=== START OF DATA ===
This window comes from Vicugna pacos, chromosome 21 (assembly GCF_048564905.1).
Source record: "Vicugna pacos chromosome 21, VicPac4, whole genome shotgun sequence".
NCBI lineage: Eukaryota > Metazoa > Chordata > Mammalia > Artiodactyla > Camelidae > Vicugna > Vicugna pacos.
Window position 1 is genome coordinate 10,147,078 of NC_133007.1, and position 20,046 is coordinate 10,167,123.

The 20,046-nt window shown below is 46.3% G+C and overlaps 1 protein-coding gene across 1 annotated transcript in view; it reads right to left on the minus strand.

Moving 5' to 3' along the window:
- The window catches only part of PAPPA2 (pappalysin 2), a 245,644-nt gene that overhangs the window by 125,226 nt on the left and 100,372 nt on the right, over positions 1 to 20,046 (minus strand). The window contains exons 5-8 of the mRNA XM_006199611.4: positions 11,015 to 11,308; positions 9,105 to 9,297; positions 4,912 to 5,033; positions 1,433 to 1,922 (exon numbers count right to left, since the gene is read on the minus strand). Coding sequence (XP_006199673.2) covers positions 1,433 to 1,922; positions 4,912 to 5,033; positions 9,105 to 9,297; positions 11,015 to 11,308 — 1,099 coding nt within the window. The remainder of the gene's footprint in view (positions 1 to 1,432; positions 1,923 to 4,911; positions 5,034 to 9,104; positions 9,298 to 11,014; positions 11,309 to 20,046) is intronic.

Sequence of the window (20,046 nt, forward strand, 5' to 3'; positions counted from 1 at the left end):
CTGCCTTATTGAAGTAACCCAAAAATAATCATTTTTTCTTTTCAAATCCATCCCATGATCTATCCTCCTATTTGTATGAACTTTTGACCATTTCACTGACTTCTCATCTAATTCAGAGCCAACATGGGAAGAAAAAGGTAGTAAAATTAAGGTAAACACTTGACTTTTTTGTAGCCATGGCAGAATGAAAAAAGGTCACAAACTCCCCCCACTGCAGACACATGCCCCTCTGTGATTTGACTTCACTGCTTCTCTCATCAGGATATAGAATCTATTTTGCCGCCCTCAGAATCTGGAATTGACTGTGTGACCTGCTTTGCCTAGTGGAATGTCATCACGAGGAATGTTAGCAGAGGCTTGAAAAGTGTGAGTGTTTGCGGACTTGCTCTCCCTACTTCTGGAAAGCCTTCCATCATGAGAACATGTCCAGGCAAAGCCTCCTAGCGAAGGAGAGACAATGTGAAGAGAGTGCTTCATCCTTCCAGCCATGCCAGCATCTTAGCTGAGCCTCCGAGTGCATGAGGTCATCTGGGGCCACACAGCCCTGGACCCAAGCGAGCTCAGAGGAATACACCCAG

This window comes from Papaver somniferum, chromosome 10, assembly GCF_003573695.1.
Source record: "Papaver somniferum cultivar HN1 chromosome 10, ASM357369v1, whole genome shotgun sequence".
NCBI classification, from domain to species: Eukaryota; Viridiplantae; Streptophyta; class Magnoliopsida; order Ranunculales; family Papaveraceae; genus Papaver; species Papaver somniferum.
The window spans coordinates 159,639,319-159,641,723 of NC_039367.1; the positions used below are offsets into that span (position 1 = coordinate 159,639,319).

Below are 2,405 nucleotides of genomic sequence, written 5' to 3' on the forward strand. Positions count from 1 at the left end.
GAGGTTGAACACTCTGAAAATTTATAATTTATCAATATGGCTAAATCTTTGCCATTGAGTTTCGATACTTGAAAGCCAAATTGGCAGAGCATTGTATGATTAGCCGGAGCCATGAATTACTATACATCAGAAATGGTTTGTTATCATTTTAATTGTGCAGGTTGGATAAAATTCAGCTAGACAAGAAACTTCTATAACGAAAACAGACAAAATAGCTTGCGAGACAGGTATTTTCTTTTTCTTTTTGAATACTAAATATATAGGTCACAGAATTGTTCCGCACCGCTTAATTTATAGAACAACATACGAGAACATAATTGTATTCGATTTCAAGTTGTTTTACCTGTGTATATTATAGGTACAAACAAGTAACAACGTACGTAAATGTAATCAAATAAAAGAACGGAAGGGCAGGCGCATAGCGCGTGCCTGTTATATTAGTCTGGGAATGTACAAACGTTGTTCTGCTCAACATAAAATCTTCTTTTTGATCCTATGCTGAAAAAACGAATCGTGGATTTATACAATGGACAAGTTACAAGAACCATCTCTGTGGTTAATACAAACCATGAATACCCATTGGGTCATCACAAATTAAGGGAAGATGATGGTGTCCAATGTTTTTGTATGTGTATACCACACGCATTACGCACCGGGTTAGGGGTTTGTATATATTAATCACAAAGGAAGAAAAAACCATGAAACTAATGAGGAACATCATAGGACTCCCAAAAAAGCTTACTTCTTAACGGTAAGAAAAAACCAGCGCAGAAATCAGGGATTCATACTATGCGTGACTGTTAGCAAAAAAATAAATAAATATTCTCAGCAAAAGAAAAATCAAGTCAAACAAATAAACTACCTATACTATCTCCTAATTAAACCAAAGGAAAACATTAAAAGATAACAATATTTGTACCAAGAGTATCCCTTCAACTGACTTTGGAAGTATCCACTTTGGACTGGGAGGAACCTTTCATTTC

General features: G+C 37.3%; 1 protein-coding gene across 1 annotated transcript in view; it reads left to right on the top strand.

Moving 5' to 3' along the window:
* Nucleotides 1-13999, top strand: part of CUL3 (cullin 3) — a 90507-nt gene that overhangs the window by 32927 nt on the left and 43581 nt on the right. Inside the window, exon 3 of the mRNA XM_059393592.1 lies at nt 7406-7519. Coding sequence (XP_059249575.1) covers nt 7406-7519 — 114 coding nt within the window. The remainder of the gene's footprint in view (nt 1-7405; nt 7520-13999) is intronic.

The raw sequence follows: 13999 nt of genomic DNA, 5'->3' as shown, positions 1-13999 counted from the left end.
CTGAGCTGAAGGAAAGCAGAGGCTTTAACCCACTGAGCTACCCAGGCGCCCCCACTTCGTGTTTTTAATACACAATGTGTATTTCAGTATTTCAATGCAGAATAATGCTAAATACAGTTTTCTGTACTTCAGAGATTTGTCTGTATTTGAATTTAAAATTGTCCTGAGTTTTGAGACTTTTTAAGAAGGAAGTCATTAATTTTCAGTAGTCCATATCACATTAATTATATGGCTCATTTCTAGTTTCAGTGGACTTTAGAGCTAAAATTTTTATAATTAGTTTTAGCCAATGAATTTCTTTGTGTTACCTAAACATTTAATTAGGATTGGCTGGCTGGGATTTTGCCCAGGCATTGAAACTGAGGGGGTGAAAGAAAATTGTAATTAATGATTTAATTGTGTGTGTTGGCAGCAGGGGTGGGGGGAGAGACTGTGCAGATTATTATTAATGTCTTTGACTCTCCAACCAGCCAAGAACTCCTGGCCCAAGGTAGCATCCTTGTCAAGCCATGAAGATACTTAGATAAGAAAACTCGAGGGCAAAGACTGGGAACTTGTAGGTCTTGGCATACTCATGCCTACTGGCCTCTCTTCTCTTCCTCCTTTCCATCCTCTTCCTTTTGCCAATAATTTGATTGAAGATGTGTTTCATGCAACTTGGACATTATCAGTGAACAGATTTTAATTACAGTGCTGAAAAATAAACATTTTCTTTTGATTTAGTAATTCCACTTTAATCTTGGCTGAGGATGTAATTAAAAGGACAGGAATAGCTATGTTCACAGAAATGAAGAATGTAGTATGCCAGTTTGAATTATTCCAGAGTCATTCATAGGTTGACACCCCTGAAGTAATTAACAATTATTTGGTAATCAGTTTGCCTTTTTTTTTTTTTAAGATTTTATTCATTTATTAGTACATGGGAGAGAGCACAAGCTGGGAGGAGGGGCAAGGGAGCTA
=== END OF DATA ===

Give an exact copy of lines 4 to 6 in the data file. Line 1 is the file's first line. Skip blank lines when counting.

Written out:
Window position 1 is genome coordinate 10,147,078 of NC_133007.1, and position 20,046 is coordinate 10,167,123.

The 20,046-nt window shown below is 46.3% G+C and overlaps 1 protein-coding gene across 1 annotated transcript in view; it reads right to left on the minus strand.

Moving 5' to 3' along the window: